Here’s a fun little trend in the world of YA book covers over the last couple of years: sunflowers. But they’re not always sunny, happy sunflowers gracing these covers. In some instances, they’re downright terrifying sunflowers. The kind of sunflowers that makes you wonder why you’re not more suspicious of such towering plants that take hold in mid to late summer.
I’ve rounded up a few recent YA sunflower book covers. I love how none of these are exactly, err, sunny at all.
Descriptions come from ‘zon, and cover artist information is included where possible. Can you think of other YA sunflower covers from the last year or two? I’d love to hear them.
Things That Grow by Meredith Goldstein; Cover designed by Celeste Knudsen
When Lori’s Dorothy Parker–loving grandmother dies, Lori’s world is turned upside down. Grandma Sheryl was everything to Lori—and not just because Sheryl raised Lori when Lori’s mom got a job out of town. Now Lori’s mom is insisting on moving her away from her beloved Boston right before senior year. Desperate to stay for as long as possible, Lori insists on honoring her grandmother’s last request before she moves: to scatter Sheryl’s ashes near things that grow.
Along with her uncle Seth and Chris, best friend and love-of-her-life crush, Lori sets off on a road trip to visit her grandmother’s favorite gardens. Dodging forest bathers, scandalized volunteers, and angry homeowners, they come to terms with the shape of life after Grandma Sheryl. Saying goodbye isn’t easy, but Lori might just find a way to move forward surrounded by the people she loves.
The Undead Truth of Us by Britney S. Lewis; Cover Design by Zareen Johnson and illustrated by Adekunle Adeleke
Sixteen-year-old Zharie Young is absolutely certain her mother morphed into a zombie before her untimely death, but she can’t seem to figure out why. Why her mother died, why her aunt doesn’t want her around, why all her dreams seem suddenly, hopelessly out of reach. And why, ever since that day, she’s been seeing zombies everywhere.
Then Bo moves into her apartment building―tall, skateboard in hand, freckles like stars, and an undeniable charm. Z wants nothing to do with him, but when he transforms into a half zombie right before her eyes, something feels different. He contradicts everything she thought she knew about monsters, and she can’t help but wonder if getting to know him might unlock the answers to her mother’s death.
As Zharie sifts through what’s real and what’s magic, she discovers a new truth about the world: Love can literally change you―for good or for dead.
In this surrealist journey of grief, fear, and hope, Britney S. Lewis’s debut novel explores love, zombies, and everything in between in an intoxicating amalgam of the real and the fantastic.
We Deserve Monuments by Jas Hammonds; Cover design by Beth Clark and Sarah Kaufman, art by Laylie Frazier.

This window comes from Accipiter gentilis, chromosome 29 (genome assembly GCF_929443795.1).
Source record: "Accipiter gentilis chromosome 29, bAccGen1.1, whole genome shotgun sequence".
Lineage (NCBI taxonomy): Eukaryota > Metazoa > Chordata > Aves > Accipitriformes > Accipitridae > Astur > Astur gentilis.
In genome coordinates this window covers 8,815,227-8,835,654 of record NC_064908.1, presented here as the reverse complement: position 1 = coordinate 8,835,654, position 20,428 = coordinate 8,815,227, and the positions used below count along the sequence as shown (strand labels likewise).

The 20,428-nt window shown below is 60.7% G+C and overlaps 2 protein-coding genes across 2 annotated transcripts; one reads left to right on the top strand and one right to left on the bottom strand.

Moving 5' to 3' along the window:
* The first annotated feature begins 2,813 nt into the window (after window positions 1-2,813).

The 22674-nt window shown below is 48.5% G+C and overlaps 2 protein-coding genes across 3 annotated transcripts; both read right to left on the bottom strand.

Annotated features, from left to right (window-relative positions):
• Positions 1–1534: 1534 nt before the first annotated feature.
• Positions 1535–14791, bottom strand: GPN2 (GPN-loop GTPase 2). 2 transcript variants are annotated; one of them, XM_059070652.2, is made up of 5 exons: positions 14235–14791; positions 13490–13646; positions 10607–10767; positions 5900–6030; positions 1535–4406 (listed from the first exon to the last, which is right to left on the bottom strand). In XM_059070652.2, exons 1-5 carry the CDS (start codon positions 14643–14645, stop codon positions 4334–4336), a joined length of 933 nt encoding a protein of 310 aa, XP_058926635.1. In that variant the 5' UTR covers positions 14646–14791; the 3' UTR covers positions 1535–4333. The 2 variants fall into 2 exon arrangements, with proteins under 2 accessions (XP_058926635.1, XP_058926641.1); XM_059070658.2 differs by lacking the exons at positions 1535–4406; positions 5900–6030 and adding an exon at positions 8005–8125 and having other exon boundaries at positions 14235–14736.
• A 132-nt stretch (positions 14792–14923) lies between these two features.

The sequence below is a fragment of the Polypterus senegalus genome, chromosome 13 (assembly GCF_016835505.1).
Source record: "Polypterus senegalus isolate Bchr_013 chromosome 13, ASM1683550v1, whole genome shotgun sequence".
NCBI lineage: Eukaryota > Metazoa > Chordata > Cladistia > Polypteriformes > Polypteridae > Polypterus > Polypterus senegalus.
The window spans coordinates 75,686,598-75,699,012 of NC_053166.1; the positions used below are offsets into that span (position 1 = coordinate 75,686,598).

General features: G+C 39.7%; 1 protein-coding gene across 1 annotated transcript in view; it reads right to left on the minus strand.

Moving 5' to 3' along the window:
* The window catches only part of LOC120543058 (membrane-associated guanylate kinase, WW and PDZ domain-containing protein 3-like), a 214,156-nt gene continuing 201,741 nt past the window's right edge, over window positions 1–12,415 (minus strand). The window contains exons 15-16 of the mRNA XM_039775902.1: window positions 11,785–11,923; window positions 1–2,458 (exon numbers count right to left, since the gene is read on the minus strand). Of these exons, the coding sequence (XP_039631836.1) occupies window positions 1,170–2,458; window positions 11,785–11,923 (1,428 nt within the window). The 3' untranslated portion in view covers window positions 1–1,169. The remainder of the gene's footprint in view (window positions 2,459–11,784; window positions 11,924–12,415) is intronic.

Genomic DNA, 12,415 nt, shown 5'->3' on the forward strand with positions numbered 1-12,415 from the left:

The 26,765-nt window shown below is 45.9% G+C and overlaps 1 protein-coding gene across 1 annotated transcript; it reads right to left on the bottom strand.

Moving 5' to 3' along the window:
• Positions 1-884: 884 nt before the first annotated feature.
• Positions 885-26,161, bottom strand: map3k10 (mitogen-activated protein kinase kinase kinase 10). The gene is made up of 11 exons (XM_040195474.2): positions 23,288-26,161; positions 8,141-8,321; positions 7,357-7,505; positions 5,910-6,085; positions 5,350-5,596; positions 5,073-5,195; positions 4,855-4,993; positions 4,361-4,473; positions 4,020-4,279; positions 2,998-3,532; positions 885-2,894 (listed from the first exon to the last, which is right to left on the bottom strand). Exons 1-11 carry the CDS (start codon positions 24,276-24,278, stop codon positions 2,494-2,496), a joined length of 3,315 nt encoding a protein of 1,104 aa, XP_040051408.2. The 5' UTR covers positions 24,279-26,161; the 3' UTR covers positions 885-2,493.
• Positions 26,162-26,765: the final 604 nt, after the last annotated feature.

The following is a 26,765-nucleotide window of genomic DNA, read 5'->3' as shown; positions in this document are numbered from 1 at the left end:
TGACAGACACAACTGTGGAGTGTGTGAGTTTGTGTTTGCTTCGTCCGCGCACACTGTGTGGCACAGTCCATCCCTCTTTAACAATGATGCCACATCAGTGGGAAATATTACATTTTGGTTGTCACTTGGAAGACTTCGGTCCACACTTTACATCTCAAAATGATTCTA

What’s more important? Knowing the truth or keeping the peace?
Seventeen-year-old Avery Anderson is convinced her senior year is ruined when she’s uprooted from her life in DC and forced into the hostile home of her terminally ill grandmother, Mama Letty. The tension between Avery’s mom and Mama Letty makes for a frosty arrival and unearths past drama they refuse to talk about. Every time Avery tries to look deeper, she’s turned away, leaving her desperate to learn the secrets that split her family in two.
While tempers flare in her avoidant family, Avery finds friendship in unexpected places: in Simone Cole, her captivating next-door neighbor, and Jade Oliver, daughter of the town’s most prominent family—whose mother’s murder remains unsolved.
As the three girls grow closer—Avery and Simone’s friendship blossoming into romance—the sharp-edged opinions of their small southern town begin to hint at something insidious underneath. The racist history of Bardell, Georgia is rooted in Avery’s family in ways she can’t even imagine. With Mama Letty’s health dwindling every day, Avery must decide if digging for the truth is worth toppling the delicate relationships she’s built in Bardell—or if some things are better left buried.
Where Darkness Blooms by Andrea Hannah; Cover Design by Olga Grlic and art by Marcela Bolívar (2/21/23)
The town of Bishop is known for exactly two things: recurring windstorms and an endless field of sunflowers that stretches farther than the eye can see. And women―missing women. So when three more women disappear one stormy night, no one in Bishop is surprised. The case is closed and their daughters are left in their dusty shared house with the shattered pieces of their lives. Until the wind kicks up a terrible secret at their mothers’ much-delayed memorial.
With secrets come the lies each of the girls is forced to confront. After caring for the other girls, Delilah would like to move on with her boyfriend, Bennett, but she can’t bear his touch. Whitney has already lost both her mother and her girlfriend, Eleanor, and now her only solace is an old weathervane that seems to whisper to her. Jude, Whitney’s twin sister, would rather ignore it all, but the wind kicks up her secret too: the summer fling she had with Delilah’s boyfriend. And more than anything, Bo wants answers and she wants them now. Something happened to their mothers and the townsfolk know what it was. She’s sure of it.
Bishop has always been a strange town. But what the girls don’t know is that Bishop was founded on blood―and now it craves theirs.